USC already faced uncertainty in its secondary with redshirt senior cornerback Josh Shaw sustaining two high ankle sprains over the weekend. Per Jordan Moore of USCTrojans.com, head coach Steve Sarkisian suspended Shaw indefinitely for lying about the cause of his injury.
When—or if—the Trojans will get Shaw back is unclear. What is clear is that the team's secondary has a major hole to patch in preparation for a Fresno State team that led the nation in passing offense a season ago.
Shaw is a proven veteran and among USC's top returning playmakers. He recorded 67 tackles a season ago to go with four interceptions—one of which came in the Trojans' 45-20 Las Vegas Bowl rout of Fresno State.
Regardless of the position, injuries will test USC more than any other team in the Pac-12. The Trojans enter 2014 with fewer than 70 scholarship players on the roster, the result of NCAA-mandated scholarship reductions in the previous three seasons.
"It's not about the overall numbers [or] sheer depth," Sarkisian said on Tuesday's Pac-12 coaches teleconference call. "We will be a little bit inexperienced [at cornerback]—perhaps a little bit more inexperienced than we'd like to be."
Indeed, the collective experience among this group declines dramatically with Shaw out of the lineup.
"Kevon Seymour is a pretty good, experienced player for us at the corner spot," Sarkisian said.
The junior Seymour started 11 games opposite Shaw a season ago. Otherwise, there is a whole lot of youth in the USC secondary.
Many of the Trojans who must now take on more prominent roles are making their collegiate debuts Saturday, including redshirt freshman Chris Hawkins.
Hawkins, listed No. 2 behind Shaw on the depth chart, like jumps into the starting rotation, the official USC Athletics account tweeted Sunday.
Sarkisian called him "one of the most improved players...from spring practice to training camp."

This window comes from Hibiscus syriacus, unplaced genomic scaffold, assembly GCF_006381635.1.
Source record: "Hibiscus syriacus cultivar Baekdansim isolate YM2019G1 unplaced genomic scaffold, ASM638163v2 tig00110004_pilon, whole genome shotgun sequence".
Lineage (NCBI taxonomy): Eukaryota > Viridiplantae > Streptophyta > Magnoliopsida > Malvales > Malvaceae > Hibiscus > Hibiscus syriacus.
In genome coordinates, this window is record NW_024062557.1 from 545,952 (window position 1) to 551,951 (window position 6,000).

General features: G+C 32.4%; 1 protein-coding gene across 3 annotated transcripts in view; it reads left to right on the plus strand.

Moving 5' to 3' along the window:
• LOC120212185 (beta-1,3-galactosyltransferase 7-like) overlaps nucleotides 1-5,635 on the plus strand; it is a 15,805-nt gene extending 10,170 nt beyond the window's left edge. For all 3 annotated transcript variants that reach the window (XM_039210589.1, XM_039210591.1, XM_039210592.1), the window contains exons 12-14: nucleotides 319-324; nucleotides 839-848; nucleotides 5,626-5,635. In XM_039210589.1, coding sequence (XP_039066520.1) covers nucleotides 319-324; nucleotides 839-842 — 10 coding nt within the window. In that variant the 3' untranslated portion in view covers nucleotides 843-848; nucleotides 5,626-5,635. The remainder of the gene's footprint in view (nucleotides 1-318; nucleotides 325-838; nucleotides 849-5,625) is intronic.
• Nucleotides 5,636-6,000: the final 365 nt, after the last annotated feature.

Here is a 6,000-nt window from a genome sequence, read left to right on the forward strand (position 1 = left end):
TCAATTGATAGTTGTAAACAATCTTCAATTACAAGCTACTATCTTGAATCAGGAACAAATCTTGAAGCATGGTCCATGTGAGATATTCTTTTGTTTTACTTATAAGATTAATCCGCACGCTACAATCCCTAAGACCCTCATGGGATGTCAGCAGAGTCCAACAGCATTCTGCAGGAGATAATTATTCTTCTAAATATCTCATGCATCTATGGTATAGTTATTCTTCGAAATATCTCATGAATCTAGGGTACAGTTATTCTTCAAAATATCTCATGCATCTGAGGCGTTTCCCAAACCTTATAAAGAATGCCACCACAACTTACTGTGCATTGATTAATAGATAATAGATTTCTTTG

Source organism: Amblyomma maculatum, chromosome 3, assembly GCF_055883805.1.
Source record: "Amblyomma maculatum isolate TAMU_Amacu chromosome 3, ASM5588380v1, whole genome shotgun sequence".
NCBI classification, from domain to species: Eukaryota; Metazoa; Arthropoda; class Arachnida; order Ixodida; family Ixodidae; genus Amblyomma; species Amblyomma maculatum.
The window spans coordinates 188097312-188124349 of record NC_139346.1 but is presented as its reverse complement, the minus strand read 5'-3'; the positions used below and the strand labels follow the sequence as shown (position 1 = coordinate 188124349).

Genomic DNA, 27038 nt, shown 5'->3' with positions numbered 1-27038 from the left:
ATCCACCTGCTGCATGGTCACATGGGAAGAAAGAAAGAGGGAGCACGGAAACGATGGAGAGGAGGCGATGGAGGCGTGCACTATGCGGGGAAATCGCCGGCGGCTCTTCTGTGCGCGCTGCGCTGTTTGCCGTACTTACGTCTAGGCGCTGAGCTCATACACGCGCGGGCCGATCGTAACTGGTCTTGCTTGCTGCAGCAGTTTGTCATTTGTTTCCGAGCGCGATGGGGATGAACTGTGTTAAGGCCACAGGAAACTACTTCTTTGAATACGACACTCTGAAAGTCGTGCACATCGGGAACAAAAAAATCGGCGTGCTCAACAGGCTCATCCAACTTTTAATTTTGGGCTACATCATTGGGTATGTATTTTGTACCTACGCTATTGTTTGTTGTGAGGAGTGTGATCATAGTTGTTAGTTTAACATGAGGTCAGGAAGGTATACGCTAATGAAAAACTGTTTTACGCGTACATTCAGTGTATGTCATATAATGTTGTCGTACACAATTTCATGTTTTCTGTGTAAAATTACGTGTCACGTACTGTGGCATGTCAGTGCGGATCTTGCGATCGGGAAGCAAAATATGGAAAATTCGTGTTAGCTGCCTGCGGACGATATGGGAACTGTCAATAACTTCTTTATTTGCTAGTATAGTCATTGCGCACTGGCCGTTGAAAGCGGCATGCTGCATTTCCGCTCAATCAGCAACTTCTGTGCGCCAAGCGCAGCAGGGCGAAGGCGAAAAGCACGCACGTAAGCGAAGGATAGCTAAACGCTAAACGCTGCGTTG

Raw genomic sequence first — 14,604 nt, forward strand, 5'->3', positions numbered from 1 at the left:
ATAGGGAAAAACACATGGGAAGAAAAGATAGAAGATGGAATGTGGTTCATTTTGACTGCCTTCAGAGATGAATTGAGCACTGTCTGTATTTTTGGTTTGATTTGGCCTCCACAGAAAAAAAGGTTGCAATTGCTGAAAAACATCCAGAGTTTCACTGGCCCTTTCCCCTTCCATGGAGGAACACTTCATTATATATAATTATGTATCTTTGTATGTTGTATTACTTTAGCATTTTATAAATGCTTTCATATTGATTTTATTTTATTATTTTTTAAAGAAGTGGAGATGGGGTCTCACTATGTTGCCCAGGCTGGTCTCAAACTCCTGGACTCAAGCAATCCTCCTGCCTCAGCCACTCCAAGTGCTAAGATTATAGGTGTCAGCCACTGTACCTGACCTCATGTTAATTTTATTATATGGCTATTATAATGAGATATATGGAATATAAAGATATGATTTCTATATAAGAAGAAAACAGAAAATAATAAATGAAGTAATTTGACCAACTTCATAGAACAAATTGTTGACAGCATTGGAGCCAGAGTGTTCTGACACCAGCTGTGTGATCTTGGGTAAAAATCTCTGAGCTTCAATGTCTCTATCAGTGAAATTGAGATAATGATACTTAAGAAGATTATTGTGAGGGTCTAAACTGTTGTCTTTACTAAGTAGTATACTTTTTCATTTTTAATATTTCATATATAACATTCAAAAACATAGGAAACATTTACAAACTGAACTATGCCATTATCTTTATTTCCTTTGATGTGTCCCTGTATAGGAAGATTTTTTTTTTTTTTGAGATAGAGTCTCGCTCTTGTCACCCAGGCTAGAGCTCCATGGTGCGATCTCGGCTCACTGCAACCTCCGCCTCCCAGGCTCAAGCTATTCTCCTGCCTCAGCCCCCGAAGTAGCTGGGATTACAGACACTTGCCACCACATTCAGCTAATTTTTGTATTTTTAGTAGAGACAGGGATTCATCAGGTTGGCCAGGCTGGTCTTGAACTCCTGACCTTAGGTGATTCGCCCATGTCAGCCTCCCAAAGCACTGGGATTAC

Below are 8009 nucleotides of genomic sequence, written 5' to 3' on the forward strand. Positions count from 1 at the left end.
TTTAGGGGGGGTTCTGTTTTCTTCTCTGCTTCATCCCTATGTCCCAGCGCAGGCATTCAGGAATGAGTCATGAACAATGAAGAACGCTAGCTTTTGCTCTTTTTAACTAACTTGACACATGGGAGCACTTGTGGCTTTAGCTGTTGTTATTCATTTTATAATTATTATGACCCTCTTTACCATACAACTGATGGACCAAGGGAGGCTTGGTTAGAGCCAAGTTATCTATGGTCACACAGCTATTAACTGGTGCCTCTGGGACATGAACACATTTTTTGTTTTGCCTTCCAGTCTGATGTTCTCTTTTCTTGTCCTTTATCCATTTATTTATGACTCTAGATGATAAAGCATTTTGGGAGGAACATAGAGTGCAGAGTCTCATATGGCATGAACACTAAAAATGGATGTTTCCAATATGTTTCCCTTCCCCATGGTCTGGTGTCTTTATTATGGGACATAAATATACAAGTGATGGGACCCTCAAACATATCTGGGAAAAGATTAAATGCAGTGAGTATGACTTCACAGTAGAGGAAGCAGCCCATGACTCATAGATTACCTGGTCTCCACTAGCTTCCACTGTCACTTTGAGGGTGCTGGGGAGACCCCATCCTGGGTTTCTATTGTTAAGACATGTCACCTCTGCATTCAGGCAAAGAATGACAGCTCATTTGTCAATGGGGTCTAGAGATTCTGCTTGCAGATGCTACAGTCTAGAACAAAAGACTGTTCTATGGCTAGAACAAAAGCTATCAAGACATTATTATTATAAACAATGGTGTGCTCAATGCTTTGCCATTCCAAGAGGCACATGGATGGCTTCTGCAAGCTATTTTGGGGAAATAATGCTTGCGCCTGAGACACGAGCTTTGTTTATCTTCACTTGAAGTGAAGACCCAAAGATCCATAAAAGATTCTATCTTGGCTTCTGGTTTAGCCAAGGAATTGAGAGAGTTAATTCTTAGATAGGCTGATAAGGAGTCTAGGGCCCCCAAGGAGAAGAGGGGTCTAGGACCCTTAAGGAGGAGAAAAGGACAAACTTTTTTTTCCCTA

Whether it's Hawkins or a teammate making the start Saturday, the entire USC depth chart at cornerback now reshuffles.
"This allows for opportunities for young guys to play at corner, whether it's Adoree' Jackson, Jonathan Lockett, Lamont Simmons," Sarkisian said.
Jackson came into fall camp as the most recognized of USC's true freshmen defensive backs. A 5-star recruit from Southern California prep powerhouse Junipero Serra High School in Gardena, Jackson is listed second behind Seymour at the other cornerback spot.
This reordering of the lineup puts the spotlight more on Lockett and Simmons.
At 6'2", 185 pounds, Simmons' size stands out among the USC cornerbacks. He gives defensive coordinator Justin Wilcox matchup options against bigger receivers.
Speed, however, may prove to trump size in Saturday's contest.
Fresno State offensive coordinator Dave Schramm operates a system that produced 1,088 snaps a season ago, fifth-most in the nation. The Bulldogs lost leading wide receivers Isaiah Burse and Davante Adams, but top returner Josh Harper caught for more than 1,000 yards and 13 touchdowns.
The sheer volume of plays Fresno State runs guarantees there will be plenty of passes for the young Trojans cornerbacks to defend. Simmons explained to Lindsey Thiry of the Los Angeles Times how practicing against USC's new no-huddle offense prepares him.
"Our offense is very fast,” he said. “After the deep ball you got to come right back to the line and get ready to press another guy."
The most significant change USC faces against this year's Fresno State team is with quarterback Derek Carr gone, the Bulldogs will be going more to the ground.
"Offensively, where they could be different from  is the athleticism of the quarterbacks," Sarkisian said. "[Brian] Burrell and [Brandon] Connette, both of [whom] are athletic, big, strong guys [who] can run the ball. That's where things can change most dramatically, how they use the athleticism of the quarterback."
The spread principles Fresno State employs, including the potential for designed runs for the quarterback, likely means a lot of zone coverage from the Trojans Saturday.
It's a fitting introduction for the first-year players. Between Pac-12 South counterparts Arizona, Arizona State and UCLA alone, USC will be seeing a lot of that style of offense throughout the season—with or without Shaw.
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